Explaining Computers' Christopher Barnatt has opted for something a little beefier than your usual lithium-ion battery pack to power his Raspberry Pi single-board computer: a 12V sealed lead-acid battery.
"12V batteries are very common indeed," Barnatt explains by way of introducing the somewhat unusual choice of power source for a range of Raspberry Pi single-board computers on test in his latest video, "because they're used in cars and boats and things like that, and therefore over the years many people have asked me about running a Raspberry Pi on a battery like this.
"To make it work we need to convert the 12V power we get out of the battery down to 5V for a Raspberry Pi, and here I'm going to do that using this which is a packet of magic beans — no it isn't a packet of magic beans it's a buck converter. "It's rated at 5A and it accepts 12V input at this end using either a barrel jack or terminals and it outputs 5V at the other end using either terminals or a Type A USB connector. The big advantage of using a buck converter like this to do our power conversion is that buck converters are very efficient indeed: It's about 90 percent efficient when you convert power from one voltage to the other."
Efficiency is one thing, but there are other issues at play which could limit the usable output of the battery — as low, Barnatt warns, as 50 percent of stated capacity, though typically only in high-current operation. The only way to find out what that means for a relatively low-current Raspberry Pi 4 Model B single-board computer: Benchmarking, with the system set up to flash an LED and continuously write to a file to see how long the battery can keep up.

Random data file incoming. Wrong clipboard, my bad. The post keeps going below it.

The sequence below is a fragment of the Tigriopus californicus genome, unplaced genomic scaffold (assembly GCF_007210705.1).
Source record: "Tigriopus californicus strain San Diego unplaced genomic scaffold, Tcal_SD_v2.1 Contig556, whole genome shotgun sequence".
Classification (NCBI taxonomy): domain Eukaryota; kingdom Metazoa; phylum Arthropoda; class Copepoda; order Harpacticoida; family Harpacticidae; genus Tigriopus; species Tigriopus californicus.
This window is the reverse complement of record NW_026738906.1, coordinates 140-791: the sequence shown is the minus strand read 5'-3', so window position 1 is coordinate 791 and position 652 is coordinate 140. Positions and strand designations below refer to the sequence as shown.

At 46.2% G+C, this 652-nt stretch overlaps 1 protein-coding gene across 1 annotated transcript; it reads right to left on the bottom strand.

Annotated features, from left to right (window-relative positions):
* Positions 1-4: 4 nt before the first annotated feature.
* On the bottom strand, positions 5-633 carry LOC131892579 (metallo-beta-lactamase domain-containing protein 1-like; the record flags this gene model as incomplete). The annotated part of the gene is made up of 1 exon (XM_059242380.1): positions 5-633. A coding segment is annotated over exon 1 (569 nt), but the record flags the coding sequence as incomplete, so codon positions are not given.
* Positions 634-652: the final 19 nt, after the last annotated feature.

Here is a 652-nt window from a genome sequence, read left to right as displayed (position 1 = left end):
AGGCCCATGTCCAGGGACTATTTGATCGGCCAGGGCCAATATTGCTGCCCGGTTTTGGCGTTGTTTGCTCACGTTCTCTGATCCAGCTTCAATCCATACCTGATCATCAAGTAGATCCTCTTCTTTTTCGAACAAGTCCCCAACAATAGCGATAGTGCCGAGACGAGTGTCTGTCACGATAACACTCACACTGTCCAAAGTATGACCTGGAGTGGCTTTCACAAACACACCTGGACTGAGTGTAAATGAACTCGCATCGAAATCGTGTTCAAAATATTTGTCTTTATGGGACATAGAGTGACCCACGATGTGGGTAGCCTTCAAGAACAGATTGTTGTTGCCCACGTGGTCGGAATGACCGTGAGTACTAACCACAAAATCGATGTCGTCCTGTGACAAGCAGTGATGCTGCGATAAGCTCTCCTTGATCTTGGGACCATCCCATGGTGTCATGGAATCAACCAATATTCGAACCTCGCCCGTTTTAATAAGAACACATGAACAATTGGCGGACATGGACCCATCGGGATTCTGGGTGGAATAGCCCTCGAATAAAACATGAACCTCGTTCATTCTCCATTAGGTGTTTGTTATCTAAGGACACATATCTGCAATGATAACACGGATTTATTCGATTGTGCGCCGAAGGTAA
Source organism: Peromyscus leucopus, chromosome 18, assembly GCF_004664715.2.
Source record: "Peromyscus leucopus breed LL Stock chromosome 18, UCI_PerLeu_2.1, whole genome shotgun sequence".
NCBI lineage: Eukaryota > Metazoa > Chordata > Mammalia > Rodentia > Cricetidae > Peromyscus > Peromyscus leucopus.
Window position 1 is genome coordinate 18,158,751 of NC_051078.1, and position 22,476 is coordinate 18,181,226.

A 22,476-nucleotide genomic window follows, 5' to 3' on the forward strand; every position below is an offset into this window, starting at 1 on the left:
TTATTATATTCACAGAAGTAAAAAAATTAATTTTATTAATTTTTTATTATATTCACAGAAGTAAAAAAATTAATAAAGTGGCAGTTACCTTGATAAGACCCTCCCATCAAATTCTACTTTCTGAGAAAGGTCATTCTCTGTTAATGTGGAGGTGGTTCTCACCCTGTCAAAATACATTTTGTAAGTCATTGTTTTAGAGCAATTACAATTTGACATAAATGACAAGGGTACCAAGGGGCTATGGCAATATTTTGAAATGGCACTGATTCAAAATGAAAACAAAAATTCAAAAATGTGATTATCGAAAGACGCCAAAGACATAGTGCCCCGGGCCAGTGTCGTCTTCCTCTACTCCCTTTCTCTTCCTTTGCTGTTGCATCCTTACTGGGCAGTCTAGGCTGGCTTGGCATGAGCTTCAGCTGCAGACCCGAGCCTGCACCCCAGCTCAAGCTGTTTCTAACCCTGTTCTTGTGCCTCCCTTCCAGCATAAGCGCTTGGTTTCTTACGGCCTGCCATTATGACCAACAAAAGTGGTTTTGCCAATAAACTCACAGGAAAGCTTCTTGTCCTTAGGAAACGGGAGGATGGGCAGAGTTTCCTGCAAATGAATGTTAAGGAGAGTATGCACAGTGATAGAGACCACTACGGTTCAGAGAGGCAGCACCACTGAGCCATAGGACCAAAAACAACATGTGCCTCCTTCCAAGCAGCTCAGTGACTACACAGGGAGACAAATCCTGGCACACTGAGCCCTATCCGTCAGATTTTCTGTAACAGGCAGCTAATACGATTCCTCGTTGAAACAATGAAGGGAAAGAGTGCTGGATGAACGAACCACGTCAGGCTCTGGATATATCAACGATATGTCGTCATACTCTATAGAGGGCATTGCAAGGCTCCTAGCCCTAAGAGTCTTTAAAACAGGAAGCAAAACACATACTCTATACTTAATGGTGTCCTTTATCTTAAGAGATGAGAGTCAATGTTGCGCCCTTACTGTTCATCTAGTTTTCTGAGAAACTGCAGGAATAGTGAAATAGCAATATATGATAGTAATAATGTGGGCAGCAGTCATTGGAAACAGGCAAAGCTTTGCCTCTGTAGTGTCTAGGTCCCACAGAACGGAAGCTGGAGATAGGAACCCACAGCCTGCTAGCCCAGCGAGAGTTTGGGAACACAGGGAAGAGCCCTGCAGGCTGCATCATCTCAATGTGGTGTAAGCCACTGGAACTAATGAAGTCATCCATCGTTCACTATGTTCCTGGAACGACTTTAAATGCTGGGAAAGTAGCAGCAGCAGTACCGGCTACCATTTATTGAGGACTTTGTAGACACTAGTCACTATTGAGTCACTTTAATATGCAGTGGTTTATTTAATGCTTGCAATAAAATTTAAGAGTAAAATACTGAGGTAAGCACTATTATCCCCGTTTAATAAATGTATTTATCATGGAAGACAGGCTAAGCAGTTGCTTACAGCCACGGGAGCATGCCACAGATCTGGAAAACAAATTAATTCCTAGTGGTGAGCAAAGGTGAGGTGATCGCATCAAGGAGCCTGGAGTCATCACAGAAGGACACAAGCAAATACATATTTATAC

"The [Raspberry] Pi 4 ran for an extraordinary amount of time on the lead-acid battery," Barnatt found. "There we are: A total uptime of 40.1 hours, if we round to one decimal place — which is massively more than I anticipated, over twice what I calculated. [Testing] the Raspberry Pi 3 A Plus on the lead-acid battery, it has run a considerable period of time: It's run just over three days, 72.1 hours. The Raspberry Pi Zero's lead-acid battery test ran for more than a week - it wouldn't complete in a whole week. 187 hours."
By contrast, a commercial 5V 10Ah battery pack was tested and managed just 15 hours for the Raspberry Pi 4 Model B, 27.7 hours for the Raspberry Pi 3 Model A Plus, and 58.5 hours for the Raspberry Pi Zero — though, admittedly, the commercial power pack is somewhat lighter and more portable than the lead-acid battery.
The full video is now available on the Explaining Computers YouTube channel.